Using Public Cloud Storage (PCS) can help to enhance data accessibility and availability. However, one of the major PCS concerns is how to address insider threats. These threats can occur accidentally or intentionally. A PCS provider may hide the data breach or loss that has happened to protect its reputation. The scope of this thesis is how to counter insider threats related to data integrity property in the context of Data Integrity Auditing (DIA). The data verification in DIA may be performed by either the users or by Third-Party Auditors (TPAs) via the use of integrity tags. To this end, the thesis has made three novel contributions. Firstly, the thesis presents a comprehensive threat analysis in the context, specifies requirements for an effective and efficient DIA service and presents a critical review of the state-of-the-art solutions in the light of the threats and requirements. The analysis and literature review have led to the identification of three research questions in relation to providing a secure, reliable and efficient DIA service, i.e. how to minimise or eliminate trust in the third-parties (PCS providers and TPAs), how to minimise the overheads imposed on the users and how to balance the trade-off between costs and security protection levels. Secondly, it proposes a novel tagging method, the Tagging of Outsourced Data (TOD) method, for tag generations and verifications required to facilitate the DIA service. TOD has three main features making it a secure and efficient solution: it supports both public and private verifiability on the same platform (dual verification), it preserves data confidentiality and achieves a strong level of resistance to tag collisions, and it supports dynamic data and tag deduplication. Thirdly, it proposes a novel DIA framework for providing a secure and reliable DIA service for outsourced data in a PCS. The framework, called the DIA with Eliminating any Trust in Third Parties (DIA-ETTP), uses the TOD method along with the following novel ideas: (1) use entity redundancy (TPAs and PCSes) rather than data redundancy to counter collusion attacks among PCS providers, (2) use dual verification and collaborative verification for countering frame and collusion attacks by TPAs, (3) organise PCS providers and TPAs into a hierarchical architecture and pair TPA/PCS to minimise costs imposed on the users while working against collusions by the providers, (4) use two-level (block-level at both user and provider end) data deduplication to further reduce the usersÃ¢ÂÂ costs and (5) use two-level integrity assurance (public verification in level 1 and dual verification in level 2) to balance the trade-off between protection strength and cost. Both the TOD method and the DIA-ETTP framework have been comprehensively analysed and evaluated in terms of security and performance. The performance evaluation is done both theoretically and experimentally. The results indicate that the framework is more efficient, particularly for end users, while providing a richer set of functionalities, than related solutions.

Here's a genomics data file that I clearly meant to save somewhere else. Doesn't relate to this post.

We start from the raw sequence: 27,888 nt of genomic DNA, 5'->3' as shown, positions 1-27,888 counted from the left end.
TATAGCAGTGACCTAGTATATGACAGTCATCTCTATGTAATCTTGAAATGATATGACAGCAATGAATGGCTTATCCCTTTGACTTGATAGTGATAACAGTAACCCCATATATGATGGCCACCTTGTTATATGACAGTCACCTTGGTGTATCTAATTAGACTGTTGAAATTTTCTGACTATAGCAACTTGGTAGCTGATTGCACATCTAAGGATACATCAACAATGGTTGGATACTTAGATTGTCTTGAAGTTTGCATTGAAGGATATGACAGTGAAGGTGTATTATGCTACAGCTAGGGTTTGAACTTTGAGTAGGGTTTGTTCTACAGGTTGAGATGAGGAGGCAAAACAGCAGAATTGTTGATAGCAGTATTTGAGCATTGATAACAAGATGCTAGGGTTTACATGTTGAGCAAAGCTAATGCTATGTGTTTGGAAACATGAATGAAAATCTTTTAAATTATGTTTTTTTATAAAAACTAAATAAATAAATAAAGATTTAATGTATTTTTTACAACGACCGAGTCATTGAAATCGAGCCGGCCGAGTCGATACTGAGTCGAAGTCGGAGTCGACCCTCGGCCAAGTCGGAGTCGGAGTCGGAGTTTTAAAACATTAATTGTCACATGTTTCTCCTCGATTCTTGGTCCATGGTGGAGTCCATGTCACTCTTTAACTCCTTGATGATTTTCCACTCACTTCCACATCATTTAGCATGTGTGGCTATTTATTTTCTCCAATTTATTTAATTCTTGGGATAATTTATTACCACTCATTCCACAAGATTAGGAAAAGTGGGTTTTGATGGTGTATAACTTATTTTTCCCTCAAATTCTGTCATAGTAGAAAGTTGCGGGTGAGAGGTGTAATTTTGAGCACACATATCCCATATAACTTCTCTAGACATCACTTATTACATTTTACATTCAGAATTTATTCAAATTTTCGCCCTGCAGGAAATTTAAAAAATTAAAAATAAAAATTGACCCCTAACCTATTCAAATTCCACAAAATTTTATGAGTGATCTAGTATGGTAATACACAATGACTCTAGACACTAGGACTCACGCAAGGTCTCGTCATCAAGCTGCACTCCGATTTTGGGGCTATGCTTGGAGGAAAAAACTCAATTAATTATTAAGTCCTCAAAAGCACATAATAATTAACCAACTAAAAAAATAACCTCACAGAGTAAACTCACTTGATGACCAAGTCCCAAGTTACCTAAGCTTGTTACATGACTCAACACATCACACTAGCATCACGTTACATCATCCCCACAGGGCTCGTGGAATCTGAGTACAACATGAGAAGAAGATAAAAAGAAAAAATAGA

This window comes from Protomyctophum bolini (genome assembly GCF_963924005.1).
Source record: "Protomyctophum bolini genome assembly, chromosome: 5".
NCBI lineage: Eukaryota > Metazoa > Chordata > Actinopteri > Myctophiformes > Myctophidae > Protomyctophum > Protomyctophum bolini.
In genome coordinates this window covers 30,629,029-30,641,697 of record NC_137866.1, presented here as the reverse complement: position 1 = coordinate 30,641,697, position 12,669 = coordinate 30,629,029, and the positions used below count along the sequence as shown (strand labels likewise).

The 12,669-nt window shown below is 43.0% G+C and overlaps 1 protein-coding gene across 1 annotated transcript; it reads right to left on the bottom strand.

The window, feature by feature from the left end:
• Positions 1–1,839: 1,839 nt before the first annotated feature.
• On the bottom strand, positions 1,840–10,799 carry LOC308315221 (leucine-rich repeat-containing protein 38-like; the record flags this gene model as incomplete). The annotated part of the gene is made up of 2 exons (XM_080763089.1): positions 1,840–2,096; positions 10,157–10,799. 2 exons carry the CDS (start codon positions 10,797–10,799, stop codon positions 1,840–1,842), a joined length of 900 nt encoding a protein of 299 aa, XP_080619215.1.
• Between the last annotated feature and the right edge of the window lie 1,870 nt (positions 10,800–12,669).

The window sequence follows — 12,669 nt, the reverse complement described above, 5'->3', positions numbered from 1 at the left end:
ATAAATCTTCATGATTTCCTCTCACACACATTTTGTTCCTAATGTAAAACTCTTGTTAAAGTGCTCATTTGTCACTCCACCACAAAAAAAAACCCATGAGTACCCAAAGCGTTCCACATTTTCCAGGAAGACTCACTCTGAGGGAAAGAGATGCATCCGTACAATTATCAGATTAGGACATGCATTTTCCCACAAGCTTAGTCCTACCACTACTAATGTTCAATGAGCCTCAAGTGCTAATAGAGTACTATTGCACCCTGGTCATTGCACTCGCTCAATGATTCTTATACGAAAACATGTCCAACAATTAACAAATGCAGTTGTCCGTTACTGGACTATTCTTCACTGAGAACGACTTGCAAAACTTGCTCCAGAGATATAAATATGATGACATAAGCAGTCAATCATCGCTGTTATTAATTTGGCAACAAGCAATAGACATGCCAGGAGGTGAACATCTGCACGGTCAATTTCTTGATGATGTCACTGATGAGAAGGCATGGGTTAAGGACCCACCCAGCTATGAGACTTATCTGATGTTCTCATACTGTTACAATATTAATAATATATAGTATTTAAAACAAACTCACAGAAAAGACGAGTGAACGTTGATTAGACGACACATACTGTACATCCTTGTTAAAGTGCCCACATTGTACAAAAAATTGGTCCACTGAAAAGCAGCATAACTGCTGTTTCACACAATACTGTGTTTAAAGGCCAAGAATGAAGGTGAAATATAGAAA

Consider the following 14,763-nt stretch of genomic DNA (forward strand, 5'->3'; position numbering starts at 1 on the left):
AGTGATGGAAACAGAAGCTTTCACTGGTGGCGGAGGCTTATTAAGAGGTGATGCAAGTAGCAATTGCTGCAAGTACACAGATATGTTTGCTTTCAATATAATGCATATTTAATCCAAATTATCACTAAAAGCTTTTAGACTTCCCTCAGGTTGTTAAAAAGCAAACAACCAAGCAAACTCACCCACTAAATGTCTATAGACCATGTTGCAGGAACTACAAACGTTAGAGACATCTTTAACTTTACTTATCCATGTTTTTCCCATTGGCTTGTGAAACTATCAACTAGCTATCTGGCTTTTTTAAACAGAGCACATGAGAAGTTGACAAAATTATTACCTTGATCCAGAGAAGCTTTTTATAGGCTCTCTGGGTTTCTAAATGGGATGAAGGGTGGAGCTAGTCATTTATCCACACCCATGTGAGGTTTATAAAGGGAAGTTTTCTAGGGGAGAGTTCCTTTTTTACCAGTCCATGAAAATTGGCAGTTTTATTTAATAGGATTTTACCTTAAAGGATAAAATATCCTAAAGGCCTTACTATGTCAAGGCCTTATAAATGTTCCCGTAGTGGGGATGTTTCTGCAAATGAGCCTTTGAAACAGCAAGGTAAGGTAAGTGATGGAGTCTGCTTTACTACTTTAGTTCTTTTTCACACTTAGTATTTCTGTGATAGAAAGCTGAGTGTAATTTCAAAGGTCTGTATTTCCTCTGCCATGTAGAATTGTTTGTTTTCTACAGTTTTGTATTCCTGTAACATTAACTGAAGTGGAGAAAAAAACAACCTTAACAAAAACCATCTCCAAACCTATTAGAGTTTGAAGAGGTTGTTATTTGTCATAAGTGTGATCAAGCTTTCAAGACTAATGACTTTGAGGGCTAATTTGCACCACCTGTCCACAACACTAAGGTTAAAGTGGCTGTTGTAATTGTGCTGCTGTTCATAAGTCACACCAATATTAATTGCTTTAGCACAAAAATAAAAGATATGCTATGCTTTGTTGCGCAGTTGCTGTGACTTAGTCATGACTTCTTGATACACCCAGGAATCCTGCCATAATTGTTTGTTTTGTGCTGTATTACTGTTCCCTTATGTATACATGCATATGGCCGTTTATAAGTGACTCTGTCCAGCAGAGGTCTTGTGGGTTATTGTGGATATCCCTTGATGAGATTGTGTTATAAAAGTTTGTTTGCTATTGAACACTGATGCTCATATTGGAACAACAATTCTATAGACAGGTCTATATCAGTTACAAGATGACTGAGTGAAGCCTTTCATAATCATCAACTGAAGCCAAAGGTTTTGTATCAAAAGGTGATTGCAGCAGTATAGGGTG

|Date of Award
|31 Dec 2020
- The University of Manchester
|James Garside (Supervisor) & Ning Zhang (Supervisor)